$ \def\Vec#1{\mathbf{#1}} \def\vt#1{\Vec{v}_{#1}(t)} \def\v#1{\Vec{v}_{#1}} \def\vx#1{\Vec{x}_{#1}} \def\av{\bar{\Vec{v}}} \def\vdel{\Vec{\Delta}} $

Harald Kirsch

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GitHub introduces 2FA for everyone

Recently I got an email from GitHub that everyone is shortly forced to use two factor authentication (2FA). Everyone obvious includes me. As the second factor, apart from the normal password, they provide what is called time-base one-time password (TOTP). As can be expected these days, they suggest having an app on the phone that can do it. And indeed, checking the app stores, a whole armada of apps advertise to provide it. Hmmpf, yet another app. What does it actually do?

TOTP as second factor in very simple terms

As I understand it, the whole process in actually quite trivial:

  1. The website, in this case GitHub, presents you with a secret. I strongly assume and hope that it is specific to your account and not shared between accounts.
  2. You tell the app this secret.
  3. The app does its best to store the secret savely.
  4. When logging in to the website, after providing the normal, old-fashioned password, the second factor comes into play. The website wants you to ask the app for a one time password to enter. You ask the app, you get a few digits or characters, enter them much like a second password, and if the website verifies it as correct, you are logged in.

Let me comment and explain some of the steps above:

The Secret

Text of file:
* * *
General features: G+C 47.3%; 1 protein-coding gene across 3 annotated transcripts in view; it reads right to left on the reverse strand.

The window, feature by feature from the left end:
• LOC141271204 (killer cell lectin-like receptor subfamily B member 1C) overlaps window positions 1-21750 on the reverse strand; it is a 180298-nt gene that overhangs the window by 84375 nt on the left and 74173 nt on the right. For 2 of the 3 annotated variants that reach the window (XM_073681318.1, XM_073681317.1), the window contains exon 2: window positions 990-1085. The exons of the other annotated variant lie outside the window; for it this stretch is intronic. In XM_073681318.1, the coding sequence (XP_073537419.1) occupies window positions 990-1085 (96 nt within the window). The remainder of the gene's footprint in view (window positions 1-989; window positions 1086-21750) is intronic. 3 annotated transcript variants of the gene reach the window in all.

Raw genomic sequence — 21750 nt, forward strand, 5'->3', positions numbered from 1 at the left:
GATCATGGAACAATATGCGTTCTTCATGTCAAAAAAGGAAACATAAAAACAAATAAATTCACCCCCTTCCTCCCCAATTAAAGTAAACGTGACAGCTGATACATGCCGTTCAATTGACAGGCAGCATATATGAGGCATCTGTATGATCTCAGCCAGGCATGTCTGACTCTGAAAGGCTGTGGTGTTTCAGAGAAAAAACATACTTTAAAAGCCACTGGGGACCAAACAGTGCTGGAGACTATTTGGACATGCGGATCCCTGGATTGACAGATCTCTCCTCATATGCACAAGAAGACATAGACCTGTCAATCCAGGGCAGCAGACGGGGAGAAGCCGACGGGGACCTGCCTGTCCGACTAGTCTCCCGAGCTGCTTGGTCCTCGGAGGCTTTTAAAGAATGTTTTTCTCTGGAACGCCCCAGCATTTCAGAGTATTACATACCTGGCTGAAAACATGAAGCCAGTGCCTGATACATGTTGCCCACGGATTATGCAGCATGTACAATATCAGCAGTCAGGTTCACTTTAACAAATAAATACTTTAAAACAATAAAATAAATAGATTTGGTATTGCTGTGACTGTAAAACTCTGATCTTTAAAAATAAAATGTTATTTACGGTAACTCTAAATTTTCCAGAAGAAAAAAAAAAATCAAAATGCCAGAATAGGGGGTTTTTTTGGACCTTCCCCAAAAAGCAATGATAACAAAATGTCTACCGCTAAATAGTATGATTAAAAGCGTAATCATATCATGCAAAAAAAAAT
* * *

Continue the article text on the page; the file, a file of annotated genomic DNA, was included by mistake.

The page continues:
This is, no surprise, just a sequence of characters. The website presents it as QR code or even lets you just type it into the app.

Storing the Secret Savely

I didn't try any specific app, but it is likely not much different from banking apps which require their own password on top of the mobile phones password or authentication. The weirdest thing is the strong suggestion to use a cloud based app which stores the secret, of course secured by yet another password of yours, on someone else's computer (aka cloud). Well, maybe these days it does not really matter any more. The storage on your phone is as open to your phone's app store owner as the cloud itself, I guess. So whether the app encrypts the secret on the phone's storage or into a cloud storage is very much the same when it come to who can extract the encrypted data when they want to try to decrypt it. Cloud storage owner, app store owner — what is the difference?

Insofar the statement that cloud storage is still available if you lose your phone may be a half valid point.

Time Based Password

This is probably the most interesting part, if anything. Read more details on the Internet, but this is the rough procedure: Use the secret together with the current time with, say, minute resolution in a fixed time zone, UTC, to create a hash value of 6 or more digits. That's the one time password. Provide it to the server which does the same with the secret assigned to you and the current time and compare the outcome. For more convenience and allow slighty deviating clocks, the previous and the next minute may be valid as well.

I don't want no reeking app

Yes, apps accrue by the dozens on mobile phones these days. Ehem, not on mine, really. And for the extra trivial shit described above, why another app? And when I am in front of the desktop, there is enough computer availabe right in front of me. And the phone may actually be in another room. Yes, believe it or not, sometimes I don't have it in arm's length reach. Must be old age, born in the previous millenium :-) So:

% apt-cache search totp

Turns out there is otpclient. And it stores the secret in an encrypted database. And it asks me where I want to have this database stored (think external USB drive). And it can read the presented QR code in several ways, like screenshot or clipboard. And it just works.



Fakten zur Energie

Bei der Diskussion um erneuerbare Energien ist es immer gut einige Fakten und Größenordnungen vor Augen zu haben. Insbesondere sind Meldungen in der Presse immer einordnungsbedürftig. Ist ein Jubelartikel zum Windpark mit 10MW zum Jubeln? Nein ist er nicht. Eine einzelne Windkraftanlage hat schon zwischen 5 und 18MW (Frühjahr 2023).